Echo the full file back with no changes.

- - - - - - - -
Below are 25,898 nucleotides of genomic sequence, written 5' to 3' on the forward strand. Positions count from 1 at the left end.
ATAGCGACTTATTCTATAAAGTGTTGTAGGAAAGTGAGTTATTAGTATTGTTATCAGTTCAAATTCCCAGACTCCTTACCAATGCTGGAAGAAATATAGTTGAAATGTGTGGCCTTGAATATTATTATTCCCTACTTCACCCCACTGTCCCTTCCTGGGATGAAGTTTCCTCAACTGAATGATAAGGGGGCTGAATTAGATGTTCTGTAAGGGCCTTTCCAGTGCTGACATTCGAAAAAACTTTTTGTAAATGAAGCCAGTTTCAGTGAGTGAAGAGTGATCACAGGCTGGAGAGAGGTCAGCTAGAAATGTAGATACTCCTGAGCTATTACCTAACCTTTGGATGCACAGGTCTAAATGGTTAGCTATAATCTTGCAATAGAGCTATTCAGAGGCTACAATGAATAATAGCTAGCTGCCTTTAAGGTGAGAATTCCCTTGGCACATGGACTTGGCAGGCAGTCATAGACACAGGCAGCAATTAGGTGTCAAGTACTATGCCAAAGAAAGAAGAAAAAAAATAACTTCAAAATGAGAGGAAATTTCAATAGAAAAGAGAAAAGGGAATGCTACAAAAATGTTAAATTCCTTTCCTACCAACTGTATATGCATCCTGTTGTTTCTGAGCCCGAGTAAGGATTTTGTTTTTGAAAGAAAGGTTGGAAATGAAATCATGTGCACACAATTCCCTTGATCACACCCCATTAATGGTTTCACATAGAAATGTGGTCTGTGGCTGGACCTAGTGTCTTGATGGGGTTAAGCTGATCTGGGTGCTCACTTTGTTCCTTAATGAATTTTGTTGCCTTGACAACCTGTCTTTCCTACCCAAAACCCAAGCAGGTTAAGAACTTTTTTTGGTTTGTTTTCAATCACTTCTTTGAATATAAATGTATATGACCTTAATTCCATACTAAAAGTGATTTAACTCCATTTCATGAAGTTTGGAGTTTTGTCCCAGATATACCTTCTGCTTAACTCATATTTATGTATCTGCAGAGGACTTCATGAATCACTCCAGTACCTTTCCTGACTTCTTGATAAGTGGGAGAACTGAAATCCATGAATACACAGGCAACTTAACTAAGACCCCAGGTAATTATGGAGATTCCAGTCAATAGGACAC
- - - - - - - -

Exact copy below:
Below are 25,898 nucleotides of genomic sequence, written 5' to 3' on the forward strand. Positions count from 1 at the left end.
ATAGCGACTTATTCTATAAAGTGTTGTAGGAAAGTGAGTTATTAGTATTGTTATCAGTTCAAATTCCCAGACTCCTTACCAATGCTGGAAGAAATATAGTTGAAATGTGTGGCCTTGAATATTATTATTCCCTACTTCACCCCACTGTCCCTTCCTGGGATGAAGTTTCCTCAACTGAATGATAAGGGGGCTGAATTAGATGTTCTGTAAGGGCCTTTCCAGTGCTGACATTCGAAAAAACTTTTTGTAAATGAAGCCAGTTTCAGTGAGTGAAGAGTGATCACAGGCTGGAGAGAGGTCAGCTAGAAATGTAGATACTCCTGAGCTATTACCTAACCTTTGGATGCACAGGTCTAAATGGTTAGCTATAATCTTGCAATAGAGCTATTCAGAGGCTACAATGAATAATAGCTAGCTGCCTTTAAGGTGAGAATTCCCTTGGCACATGGACTTGGCAGGCAGTCATAGACACAGGCAGCAATTAGGTGTCAAGTACTATGCCAAAGAAAGAAGAAAAAAAATAACTTCAAAATGAGAGGAAATTTCAATAGAAAAGAGAAAAGGGAATGCTACAAAAATGTTAAATTCCTTTCCTACCAACTGTATATGCATCCTGTTGTTTCTGAGCCCGAGTAAGGATTTTGTTTTTGAAAGAAAGGTTGGAAATGAAATCATGTGCACACAATTCCCTTGATCACACCCCATTAATGGTTTCACATAGAAATGTGGTCTGTGGCTGGACCTAGTGTCTTGATGGGGTTAAGCTGATCTGGGTGCTCACTTTGTTCCTTAATGAATTTTGTTGCCTTGACAACCTGTCTTTCCTACCCAAAACCCAAGCAGGTTAAGAACTTTTTTTGGTTTGTTTTCAATCACTTCTTTGAATATAAATGTATATGACCTTAATTCCATACTAAAAGTGATTTAACTCCATTTCATGAAGTTTGGAGTTTTGTCCCAGATATACCTTCTGCTTAACTCATATTTATGTATCTGCAGAGGACTTCATGAATCACTCCAGTACCTTTCCTGACTTCTTGATAAGTGGGAGAACTGAAATCCATGAATACACAGGCAACTTAACTAAGACCCCAGGTAATTATGGAGATTCCAGTCAATAGGACAC